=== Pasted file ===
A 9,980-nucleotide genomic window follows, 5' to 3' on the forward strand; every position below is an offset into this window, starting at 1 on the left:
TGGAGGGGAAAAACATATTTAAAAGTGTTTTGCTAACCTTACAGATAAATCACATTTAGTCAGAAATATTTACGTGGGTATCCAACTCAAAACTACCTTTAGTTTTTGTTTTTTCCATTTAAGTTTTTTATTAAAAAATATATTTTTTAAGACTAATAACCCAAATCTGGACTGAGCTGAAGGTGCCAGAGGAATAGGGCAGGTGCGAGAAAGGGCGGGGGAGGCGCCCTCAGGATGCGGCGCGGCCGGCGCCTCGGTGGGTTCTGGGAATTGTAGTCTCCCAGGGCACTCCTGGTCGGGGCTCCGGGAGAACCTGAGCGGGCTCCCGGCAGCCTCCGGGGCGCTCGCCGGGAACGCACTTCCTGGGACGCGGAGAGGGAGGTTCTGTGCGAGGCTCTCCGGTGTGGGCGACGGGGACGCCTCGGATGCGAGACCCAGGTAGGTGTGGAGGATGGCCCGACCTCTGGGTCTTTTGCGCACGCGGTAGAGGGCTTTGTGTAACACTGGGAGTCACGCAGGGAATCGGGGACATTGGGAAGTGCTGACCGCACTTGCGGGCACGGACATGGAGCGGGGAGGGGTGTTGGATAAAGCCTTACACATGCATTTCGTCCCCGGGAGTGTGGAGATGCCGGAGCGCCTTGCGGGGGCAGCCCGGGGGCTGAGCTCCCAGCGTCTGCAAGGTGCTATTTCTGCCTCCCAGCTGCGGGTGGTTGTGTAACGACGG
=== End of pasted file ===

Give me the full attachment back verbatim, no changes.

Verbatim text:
A 9,980-nucleotide genomic window follows, 5' to 3' on the forward strand; every position below is an offset into this window, starting at 1 on the left:
TGGAGGGGAAAAACATATTTAAAAGTGTTTTGCTAACCTTACAGATAAATCACATTTAGTCAGAAATATTTACGTGGGTATCCAACTCAAAACTACCTTTAGTTTTTGTTTTTTCCATTTAAGTTTTTTATTAAAAAATATATTTTTTAAGACTAATAACCCAAATCTGGACTGAGCTGAAGGTGCCAGAGGAATAGGGCAGGTGCGAGAAAGGGCGGGGGAGGCGCCCTCAGGATGCGGCGCGGCCGGCGCCTCGGTGGGTTCTGGGAATTGTAGTCTCCCAGGGCACTCCTGGTCGGGGCTCCGGGAGAACCTGAGCGGGCTCCCGGCAGCCTCCGGGGCGCTCGCCGGGAACGCACTTCCTGGGACGCGGAGAGGGAGGTTCTGTGCGAGGCTCTCCGGTGTGGGCGACGGGGACGCCTCGGATGCGAGACCCAGGTAGGTGTGGAGGATGGCCCGACCTCTGGGTCTTTTGCGCACGCGGTAGAGGGCTTTGTGTAACACTGGGAGTCACGCAGGGAATCGGGGACATTGGGAAGTGCTGACCGCACTTGCGGGCACGGACATGGAGCGGGGAGGGGTGTTGGATAAAGCCTTACACATGCATTTCGTCCCCGGGAGTGTGGAGATGCCGGAGCGCCTTGCGGGGGCAGCCCGGGGGCTGAGCTCCCAGCGTCTGCAAGGTGCTATTTCTGCCTCCCAGCTGCGGGTGGTTGTGTAACGACGG